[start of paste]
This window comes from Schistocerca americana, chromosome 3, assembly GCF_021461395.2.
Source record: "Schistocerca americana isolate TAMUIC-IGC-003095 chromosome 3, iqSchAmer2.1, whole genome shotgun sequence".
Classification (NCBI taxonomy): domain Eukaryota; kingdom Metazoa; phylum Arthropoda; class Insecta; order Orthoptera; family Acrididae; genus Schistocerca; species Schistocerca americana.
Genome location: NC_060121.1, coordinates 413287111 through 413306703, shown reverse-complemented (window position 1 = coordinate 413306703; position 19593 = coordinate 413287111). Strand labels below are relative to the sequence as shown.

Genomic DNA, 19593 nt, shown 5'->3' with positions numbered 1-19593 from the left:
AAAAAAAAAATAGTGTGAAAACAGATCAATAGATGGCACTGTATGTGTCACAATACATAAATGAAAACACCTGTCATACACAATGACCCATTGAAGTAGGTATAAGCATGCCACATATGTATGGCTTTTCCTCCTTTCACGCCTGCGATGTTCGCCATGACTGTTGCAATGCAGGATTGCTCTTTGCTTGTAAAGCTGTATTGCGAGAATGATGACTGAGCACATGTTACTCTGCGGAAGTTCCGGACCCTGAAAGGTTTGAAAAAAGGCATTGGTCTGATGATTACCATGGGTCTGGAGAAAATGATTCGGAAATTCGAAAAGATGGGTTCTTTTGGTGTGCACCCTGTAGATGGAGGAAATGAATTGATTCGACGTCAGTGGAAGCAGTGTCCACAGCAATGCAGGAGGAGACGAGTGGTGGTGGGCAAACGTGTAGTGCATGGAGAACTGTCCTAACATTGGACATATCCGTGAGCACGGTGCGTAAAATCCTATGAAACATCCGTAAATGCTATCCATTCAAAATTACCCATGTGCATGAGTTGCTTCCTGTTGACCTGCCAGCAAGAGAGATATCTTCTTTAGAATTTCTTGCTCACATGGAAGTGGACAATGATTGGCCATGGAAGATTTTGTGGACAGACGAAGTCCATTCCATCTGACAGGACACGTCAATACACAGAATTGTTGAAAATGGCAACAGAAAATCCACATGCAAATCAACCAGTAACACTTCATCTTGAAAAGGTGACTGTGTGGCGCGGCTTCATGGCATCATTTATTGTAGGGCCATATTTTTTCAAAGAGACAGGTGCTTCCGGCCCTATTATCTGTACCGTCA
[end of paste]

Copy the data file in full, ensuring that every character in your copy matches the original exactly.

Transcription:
This window comes from Schistocerca americana, chromosome 3, assembly GCF_021461395.2.
Source record: "Schistocerca americana isolate TAMUIC-IGC-003095 chromosome 3, iqSchAmer2.1, whole genome shotgun sequence".
Classification (NCBI taxonomy): domain Eukaryota; kingdom Metazoa; phylum Arthropoda; class Insecta; order Orthoptera; family Acrididae; genus Schistocerca; species Schistocerca americana.
Genome location: NC_060121.1, coordinates 413287111 through 413306703, shown reverse-complemented (window position 1 = coordinate 413306703; position 19593 = coordinate 413287111). Strand labels below are relative to the sequence as shown.

Genomic DNA, 19593 nt, shown 5'->3' with positions numbered 1-19593 from the left:
AAAAAAAAAATAGTGTGAAAACAGATCAATAGATGGCACTGTATGTGTCACAATACATAAATGAAAACACCTGTCATACACAATGACCCATTGAAGTAGGTATAAGCATGCCACATATGTATGGCTTTTCCTCCTTTCACGCCTGCGATGTTCGCCATGACTGTTGCAATGCAGGATTGCTCTTTGCTTGTAAAGCTGTATTGCGAGAATGATGACTGAGCACATGTTACTCTGCGGAAGTTCCGGACCCTGAAAGGTTTGAAAAAAGGCATTGGTCTGATGATTACCATGGGTCTGGAGAAAATGATTCGGAAATTCGAAAAGATGGGTTCTTTTGGTGTGCACCCTGTAGATGGAGGAAATGAATTGATTCGACGTCAGTGGAAGCAGTGTCCACAGCAATGCAGGAGGAGACGAGTGGTGGTGGGCAAACGTGTAGTGCATGGAGAACTGTCCTAACATTGGACATATCCGTGAGCACGGTGCGTAAAATCCTATGAAACATCCGTAAATGCTATCCATTCAAAATTACCCATGTGCATGAGTTGCTTCCTGTTGACCTGCCAGCAAGAGAGATATCTTCTTTAGAATTTCTTGCTCACATGGAAGTGGACAATGATTGGCCATGGAAGATTTTGTGGACAGACGAAGTCCATTCCATCTGACAGGACACGTCAATACACAGAATTGTTGAAAATGGCAACAGAAAATCCACATGCAAATCAACCAGTAACACTTCATCTTGAAAAGGTGACTGTGTGGCGCGGCTTCATGGCATCATTTATTGTAGGGCCATATTTTTTCAAAGAGACAGGTGCTTCCGGCCCTATTATCTGTACCGTCA